Startled fish help sound out sensory overload in autism

There is some evidence that neural habituation — the process by which neurons get used to sensory stimuli — goes awry in autism. Mutant fish may help us understand the sensory sensitivities that often accompany the disorder, says Alan Packer.

By Alan Packer
8 June 2015 | 4 min read
This article is more than five years old.
Neuroscience—and science in general—is constantly evolving, so older articles may contain information or theories that have been reevaluated since their original publication date.

Alan Packer

People get used to things: Sights, sounds and whatever other stimuli there may be, our brains adapt to them over time. The technical term for this is habituation.

There is some evidence that people with autism are less able to habituate than their peers1. This may explain the sensory hypersensitivities some people with the disorder experience2.

A study published this past March in Neuron suggests that mutant fish can help scientists understand whether and how habituation is altered in autism. The study provides some of the first molecular insights into neural habituation, with several intriguing ties to autism3. In fact, some autism-linked genes might contribute to problems adapting to sensory stimuli.

By day 5 of their lives, zebrafish larvae startle in response to loud noises. But if the sound occurs at regular intervals, the fish get used to it. The neurons in the brain slow their responses: They habituate.

The researchers exposed male zebrafish to a mutagen. They then bred the fish and measured habituation in the larvae. Basically, they went fishing for mutations that disrupt habituation. They identified 14 mutants whose larvae show less than half the normal habituation response.

They sequenced the genomes of two of the mutant strains to home in on the mutations. One of the strains has a mutation that truncates an enzyme called PAPP-AA. This enzyme is expressed in several parts of the circuit responsible for the acoustic startle reflex in zebrafish. However, this circuit appears to be anatomically intact in themutants, so the mutation may affect the circuit in a subtle way.

Sensitivity genes:

PAPP-AA cleaves insulin-like growth factor (IGF) binding protein 4, boosting the availability of IGF, a protein that nurtures neurons.

In a series of experiments, the researchers showed that introducing normal PAPP-AA into thelarvae of the mutant fish restores normal habituation. But a version of PAPP-AA that lacks the normal enzyme’s cleaving ability cannot do so, showing that the splitting of the IGF binding protein is important to the circuit’s operation.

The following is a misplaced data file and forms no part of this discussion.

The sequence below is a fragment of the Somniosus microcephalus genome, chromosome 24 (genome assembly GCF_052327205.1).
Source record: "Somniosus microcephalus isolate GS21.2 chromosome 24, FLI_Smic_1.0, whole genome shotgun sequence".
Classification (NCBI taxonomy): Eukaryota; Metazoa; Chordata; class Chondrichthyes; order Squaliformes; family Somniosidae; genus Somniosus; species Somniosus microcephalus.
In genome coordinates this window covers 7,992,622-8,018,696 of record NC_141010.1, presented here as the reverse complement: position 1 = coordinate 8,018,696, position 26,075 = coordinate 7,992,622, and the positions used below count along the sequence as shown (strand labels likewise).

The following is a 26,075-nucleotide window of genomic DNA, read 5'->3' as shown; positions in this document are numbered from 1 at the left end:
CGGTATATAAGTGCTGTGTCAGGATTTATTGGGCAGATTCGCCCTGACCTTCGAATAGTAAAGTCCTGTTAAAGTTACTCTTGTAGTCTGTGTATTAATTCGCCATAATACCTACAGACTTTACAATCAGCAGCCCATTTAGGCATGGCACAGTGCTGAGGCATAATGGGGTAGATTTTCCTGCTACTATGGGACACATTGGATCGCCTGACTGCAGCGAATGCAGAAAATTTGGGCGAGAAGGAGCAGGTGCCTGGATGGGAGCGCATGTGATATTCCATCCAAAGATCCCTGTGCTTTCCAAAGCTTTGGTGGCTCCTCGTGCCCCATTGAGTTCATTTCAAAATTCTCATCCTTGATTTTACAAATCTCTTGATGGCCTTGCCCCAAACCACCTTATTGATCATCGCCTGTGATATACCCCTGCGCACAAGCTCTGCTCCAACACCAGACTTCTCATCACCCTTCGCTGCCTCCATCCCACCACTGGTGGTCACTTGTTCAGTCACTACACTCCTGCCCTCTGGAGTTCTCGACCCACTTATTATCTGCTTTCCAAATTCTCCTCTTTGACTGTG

The researchers also found that a drug that activates an enzyme called AKT, which IGF signaling normally stimulates, can restore normal habituation at day 3 to 5 of larval development in the PAPP-AA mutants. This finding provides further support for the importance of the IGF signaling pathway in habituation.

These findings are from fish, not people. But it’s reasonable to assume that these processes are to some extent common to all vertebrates. And although the paper makes no mention of autism, it provides a basis for exploring the mechanisms that may link the disorder to habituation.

For instance, AKT and another molecule involved in IGF signaling, called PI3K, participate in pathways that have been firmly implicated in the autism-linked disorders Cowden syndrome and tuberous sclerosis. Similarly, a study published earlier this year identified de novo, or spontaneous, mutations in genes involved in IGF signaling in the Simons Simplex Collection4. The collection is a database of samples and information from families that have one child with autism and unaffected parents and siblings. (It is funded by the Simons Foundation,’s parent organization.)

These observations suggest that some of the genetic mutations implicated in autism may directly lead to habituation problems.

It’s also worth noting that early-stage clinical trials of IGF-1 in two other autism-linked disorders, Rett syndrome and Phelan-McDermid syndrome, have yielded promising results5,6. If individuals with these syndromes show abnormal habituation, it may be worth considering ways to measure sensory adaptation as an outcome in future trials.

To propose yet one more potential connection between this habituation pathway and autism, PAPP-AA activity requires the presence of zinc. There is at least some evidence implicating zinc deficiency in autism risk.

A paper published last month in Nature Communications reported that clioquinol, a drug that boosts zinc levels at synapses, the junctions between neurons, improves social interaction in two mouse models of autism7. One wonders, again, whether it would be worth examining habituation in these mice.

Finally, there are 12 additional habituation mutants uncovered by this study whose genetic basis is as yet unknown. It will be quite interesting to see whether these other mutants implicate genes or biological processes known to be involved in autism.

Alan Packer is senior scientist at the Simons Foundation Autism Research Initiative.


1. Kleinhans N.M. et al. Am. J. Psychiatry 166, 467-475 (2009) PubMed

2. Sinha P. et al. Proc. Natl. Acad. Sci. USA 111, 15220-15225 (2014) PubMed

3. Wolman M.A. et al. Neuron 85, 1200-1211 (2015) PubMed

4. Krumm N. et al. Nat. Genet. 47, 582-588 (2015) PubMed

5. Khwaja O.S. et al. Proc. Natl. Acad. Sci. USA 111, 4596-4601 (2014) PubMed

6. Kolevzon A. et al. Mol. Autism 6, 31 (2015) PubMed

7. Lee E.-J. et al. Nat. Commun. 6, 7168 (2015) PubMed